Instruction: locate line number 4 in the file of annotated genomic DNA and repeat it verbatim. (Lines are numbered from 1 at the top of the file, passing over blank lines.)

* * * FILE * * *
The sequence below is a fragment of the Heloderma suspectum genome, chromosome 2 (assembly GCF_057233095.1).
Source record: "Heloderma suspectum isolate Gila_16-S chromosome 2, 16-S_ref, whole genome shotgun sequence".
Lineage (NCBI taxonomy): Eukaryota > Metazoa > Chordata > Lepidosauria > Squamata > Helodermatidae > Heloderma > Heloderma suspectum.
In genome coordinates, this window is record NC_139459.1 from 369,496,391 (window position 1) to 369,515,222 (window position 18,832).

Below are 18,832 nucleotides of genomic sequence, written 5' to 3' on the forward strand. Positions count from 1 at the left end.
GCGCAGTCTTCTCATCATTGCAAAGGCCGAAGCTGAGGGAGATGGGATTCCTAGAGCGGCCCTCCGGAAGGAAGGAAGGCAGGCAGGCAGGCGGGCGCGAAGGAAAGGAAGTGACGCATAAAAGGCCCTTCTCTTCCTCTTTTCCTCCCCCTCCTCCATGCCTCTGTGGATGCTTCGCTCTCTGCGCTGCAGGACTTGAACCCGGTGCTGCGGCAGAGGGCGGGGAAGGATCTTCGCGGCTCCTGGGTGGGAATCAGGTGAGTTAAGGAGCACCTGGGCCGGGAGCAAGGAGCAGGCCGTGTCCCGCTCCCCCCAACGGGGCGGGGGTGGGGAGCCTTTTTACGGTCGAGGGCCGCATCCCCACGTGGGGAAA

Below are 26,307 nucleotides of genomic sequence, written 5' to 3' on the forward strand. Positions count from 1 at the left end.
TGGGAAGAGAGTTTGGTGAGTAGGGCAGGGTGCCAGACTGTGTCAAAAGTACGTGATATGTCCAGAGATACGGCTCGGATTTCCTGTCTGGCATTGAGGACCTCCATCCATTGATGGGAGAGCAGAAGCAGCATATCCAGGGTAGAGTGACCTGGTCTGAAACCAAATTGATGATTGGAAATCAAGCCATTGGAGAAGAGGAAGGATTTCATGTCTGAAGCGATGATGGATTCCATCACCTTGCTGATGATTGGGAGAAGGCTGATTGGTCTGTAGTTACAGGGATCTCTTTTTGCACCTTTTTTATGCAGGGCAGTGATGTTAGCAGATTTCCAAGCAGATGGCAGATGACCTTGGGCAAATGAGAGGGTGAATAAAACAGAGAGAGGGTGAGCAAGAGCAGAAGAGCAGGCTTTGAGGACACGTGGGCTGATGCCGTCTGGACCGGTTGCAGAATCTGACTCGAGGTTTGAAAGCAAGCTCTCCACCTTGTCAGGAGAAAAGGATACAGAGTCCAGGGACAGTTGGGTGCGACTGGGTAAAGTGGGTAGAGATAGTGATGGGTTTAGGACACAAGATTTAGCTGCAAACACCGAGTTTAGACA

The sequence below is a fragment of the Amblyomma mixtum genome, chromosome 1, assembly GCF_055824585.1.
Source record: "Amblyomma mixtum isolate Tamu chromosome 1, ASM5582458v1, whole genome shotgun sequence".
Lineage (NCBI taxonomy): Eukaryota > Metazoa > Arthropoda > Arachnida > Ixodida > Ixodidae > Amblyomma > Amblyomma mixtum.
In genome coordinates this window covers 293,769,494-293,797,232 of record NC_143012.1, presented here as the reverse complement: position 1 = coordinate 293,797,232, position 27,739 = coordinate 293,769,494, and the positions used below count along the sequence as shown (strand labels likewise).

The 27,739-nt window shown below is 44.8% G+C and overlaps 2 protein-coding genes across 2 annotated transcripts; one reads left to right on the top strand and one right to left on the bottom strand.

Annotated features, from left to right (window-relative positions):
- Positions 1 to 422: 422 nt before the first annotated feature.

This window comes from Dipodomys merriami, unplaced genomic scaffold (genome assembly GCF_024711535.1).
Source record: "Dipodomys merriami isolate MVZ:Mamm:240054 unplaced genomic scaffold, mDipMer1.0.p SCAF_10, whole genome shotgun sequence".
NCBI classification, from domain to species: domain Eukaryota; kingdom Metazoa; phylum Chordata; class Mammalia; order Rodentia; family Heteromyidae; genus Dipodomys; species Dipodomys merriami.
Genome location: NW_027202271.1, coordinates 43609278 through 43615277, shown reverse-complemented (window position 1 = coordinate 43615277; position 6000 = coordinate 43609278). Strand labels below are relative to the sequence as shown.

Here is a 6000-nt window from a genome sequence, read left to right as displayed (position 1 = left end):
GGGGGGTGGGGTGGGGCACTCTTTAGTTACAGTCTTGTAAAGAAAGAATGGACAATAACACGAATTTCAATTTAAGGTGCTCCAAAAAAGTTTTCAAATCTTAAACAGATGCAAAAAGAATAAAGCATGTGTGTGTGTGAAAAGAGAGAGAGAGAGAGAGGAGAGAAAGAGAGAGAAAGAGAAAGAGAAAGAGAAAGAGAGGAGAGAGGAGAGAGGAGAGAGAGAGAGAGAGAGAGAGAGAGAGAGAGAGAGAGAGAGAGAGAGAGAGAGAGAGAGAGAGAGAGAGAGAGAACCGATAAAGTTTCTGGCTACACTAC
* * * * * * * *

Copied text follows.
In genome coordinates, this window is record NC_139459.1 from 369,496,391 (window position 1) to 369,515,222 (window position 18,832).